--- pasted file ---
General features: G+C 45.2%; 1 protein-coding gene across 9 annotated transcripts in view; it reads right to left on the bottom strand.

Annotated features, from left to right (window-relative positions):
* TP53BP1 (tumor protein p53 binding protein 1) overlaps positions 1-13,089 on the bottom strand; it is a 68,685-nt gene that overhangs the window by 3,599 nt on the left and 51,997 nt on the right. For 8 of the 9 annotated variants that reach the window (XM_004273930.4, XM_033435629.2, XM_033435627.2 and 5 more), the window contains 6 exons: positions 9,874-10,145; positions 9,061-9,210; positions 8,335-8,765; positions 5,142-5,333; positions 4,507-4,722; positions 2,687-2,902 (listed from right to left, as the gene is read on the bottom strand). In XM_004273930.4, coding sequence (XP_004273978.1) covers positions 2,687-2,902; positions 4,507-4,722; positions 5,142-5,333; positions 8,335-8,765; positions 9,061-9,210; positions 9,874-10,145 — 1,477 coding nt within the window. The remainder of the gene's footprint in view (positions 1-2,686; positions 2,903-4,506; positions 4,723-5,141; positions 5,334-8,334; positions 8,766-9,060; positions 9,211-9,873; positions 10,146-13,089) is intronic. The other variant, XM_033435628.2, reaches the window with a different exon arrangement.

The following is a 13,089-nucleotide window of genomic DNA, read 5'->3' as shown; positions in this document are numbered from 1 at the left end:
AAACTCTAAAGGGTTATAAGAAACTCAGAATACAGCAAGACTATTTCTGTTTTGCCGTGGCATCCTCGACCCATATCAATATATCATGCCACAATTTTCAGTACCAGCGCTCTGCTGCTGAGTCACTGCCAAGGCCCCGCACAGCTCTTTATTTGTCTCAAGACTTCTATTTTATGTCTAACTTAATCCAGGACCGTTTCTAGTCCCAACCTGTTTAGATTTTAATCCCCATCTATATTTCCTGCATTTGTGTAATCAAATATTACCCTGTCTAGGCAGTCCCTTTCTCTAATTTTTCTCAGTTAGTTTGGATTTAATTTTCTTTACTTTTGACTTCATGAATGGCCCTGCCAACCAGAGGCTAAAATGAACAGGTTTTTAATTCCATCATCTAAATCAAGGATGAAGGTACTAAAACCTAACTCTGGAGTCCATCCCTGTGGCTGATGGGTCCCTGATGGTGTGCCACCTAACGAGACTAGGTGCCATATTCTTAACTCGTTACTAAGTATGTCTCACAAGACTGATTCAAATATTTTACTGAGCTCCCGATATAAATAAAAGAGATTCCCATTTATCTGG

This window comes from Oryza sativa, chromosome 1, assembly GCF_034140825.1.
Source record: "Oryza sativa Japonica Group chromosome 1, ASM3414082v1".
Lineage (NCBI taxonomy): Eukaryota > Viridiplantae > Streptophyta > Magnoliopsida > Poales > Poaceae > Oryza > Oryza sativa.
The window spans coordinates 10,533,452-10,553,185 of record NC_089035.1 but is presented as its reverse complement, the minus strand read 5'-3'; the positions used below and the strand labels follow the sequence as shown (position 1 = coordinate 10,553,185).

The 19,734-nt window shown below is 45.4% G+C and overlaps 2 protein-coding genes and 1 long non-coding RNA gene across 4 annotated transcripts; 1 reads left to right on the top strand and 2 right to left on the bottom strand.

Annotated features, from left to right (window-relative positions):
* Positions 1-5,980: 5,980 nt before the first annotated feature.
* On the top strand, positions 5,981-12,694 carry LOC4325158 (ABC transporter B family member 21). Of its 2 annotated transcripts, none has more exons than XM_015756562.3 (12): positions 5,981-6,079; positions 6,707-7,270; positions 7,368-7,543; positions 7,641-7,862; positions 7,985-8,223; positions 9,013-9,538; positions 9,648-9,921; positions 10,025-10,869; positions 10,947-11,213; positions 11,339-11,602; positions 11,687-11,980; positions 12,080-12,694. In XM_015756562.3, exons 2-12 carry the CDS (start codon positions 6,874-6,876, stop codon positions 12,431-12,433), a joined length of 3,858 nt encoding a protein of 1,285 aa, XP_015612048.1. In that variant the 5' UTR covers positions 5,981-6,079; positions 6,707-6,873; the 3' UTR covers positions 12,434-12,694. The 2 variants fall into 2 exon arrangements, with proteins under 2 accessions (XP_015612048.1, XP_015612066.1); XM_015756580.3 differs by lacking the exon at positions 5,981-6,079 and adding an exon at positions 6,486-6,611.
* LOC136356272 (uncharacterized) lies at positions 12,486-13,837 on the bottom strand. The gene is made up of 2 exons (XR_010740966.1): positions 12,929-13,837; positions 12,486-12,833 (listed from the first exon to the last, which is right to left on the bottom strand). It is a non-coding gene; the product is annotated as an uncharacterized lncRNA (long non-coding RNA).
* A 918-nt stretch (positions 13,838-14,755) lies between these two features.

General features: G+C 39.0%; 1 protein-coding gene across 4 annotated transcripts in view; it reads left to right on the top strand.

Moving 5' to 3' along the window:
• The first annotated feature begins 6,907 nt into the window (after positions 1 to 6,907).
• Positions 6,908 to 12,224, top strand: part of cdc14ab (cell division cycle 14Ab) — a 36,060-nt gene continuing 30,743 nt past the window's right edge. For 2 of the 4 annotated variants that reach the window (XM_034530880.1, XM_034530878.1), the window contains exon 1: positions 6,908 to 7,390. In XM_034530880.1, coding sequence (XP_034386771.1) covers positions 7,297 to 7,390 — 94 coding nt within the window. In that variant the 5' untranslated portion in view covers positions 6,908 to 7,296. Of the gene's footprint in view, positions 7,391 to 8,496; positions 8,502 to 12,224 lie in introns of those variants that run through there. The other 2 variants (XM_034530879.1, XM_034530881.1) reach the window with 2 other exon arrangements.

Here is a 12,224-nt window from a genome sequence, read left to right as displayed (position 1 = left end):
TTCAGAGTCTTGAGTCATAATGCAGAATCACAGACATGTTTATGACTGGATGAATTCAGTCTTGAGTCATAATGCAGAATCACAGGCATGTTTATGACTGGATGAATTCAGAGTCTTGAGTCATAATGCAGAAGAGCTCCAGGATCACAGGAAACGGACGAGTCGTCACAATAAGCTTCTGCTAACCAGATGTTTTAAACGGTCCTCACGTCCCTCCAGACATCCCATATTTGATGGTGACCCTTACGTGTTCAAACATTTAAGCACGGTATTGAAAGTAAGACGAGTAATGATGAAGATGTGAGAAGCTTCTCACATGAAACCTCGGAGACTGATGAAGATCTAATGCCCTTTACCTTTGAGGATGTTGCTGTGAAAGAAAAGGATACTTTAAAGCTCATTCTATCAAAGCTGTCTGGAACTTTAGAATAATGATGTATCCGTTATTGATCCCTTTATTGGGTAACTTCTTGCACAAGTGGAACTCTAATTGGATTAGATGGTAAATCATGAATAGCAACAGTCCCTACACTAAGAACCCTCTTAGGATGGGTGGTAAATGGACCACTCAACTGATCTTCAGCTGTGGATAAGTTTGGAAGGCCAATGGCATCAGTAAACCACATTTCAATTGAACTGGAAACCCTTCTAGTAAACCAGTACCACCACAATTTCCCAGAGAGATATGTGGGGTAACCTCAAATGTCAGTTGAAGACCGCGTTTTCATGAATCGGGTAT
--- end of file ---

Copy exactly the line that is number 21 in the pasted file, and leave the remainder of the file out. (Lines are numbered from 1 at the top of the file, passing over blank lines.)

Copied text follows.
TTCAGAGTCTTGAGTCATAATGCAGAATCACAGACATGTTTATGACTGGATGAATTCAGTCTTGAGTCATAATGCAGAATCACAGGCATGTTTATGACTGGATGAATTCAGAGTCTTGAGTCATAATGCAGAAGAGCTCCAGGATCACAGGAAACGGACGAGTCGTCACAATAAGCTTCTGCTAACCAGATGTTTTAAACGGTCCTCACGTCCCTCCAGACATCCCATATTTGATGGTGACCCTTACGTGTTCAAACATTTAAGCACGGTATTGAAAGTAAGACGAGTAATGATGAAGATGTGAGAAGCTTCTCACATGAAACCTCGGAGACTGATGAAGATCTAATGCCCTTTACCTTTGAGGATGTTGCTGTGAAAGAAAAGGATACTTTAAAGCTCATTCTATCAAAGCTGTCTGGAACTTTAGAATAATGATGTATCCGTTATTGATCCCTTTATTGGGTAACTTCTTGCACAAGTGGAACTCTAATTGGATTAGATGGTAAATCATGAATAGCAACAGTCCCTACACTAAGAACCCTCTTAGGATGGGTGGTAAATGGACCACTCAACTGATCTTCAGCTGTGGATAAGTTTGGAAGGCCAATGGCATCAGTAAACCACATTTCAATTGAACTGGAAACCCTTCTAGTAAACCAGTACCACCACAATTTCCCAGAGAGATATGTGGGGTAACCTCAAATGTCAGTTGAAGACCGCGTTTTCATGAATCGGGTAT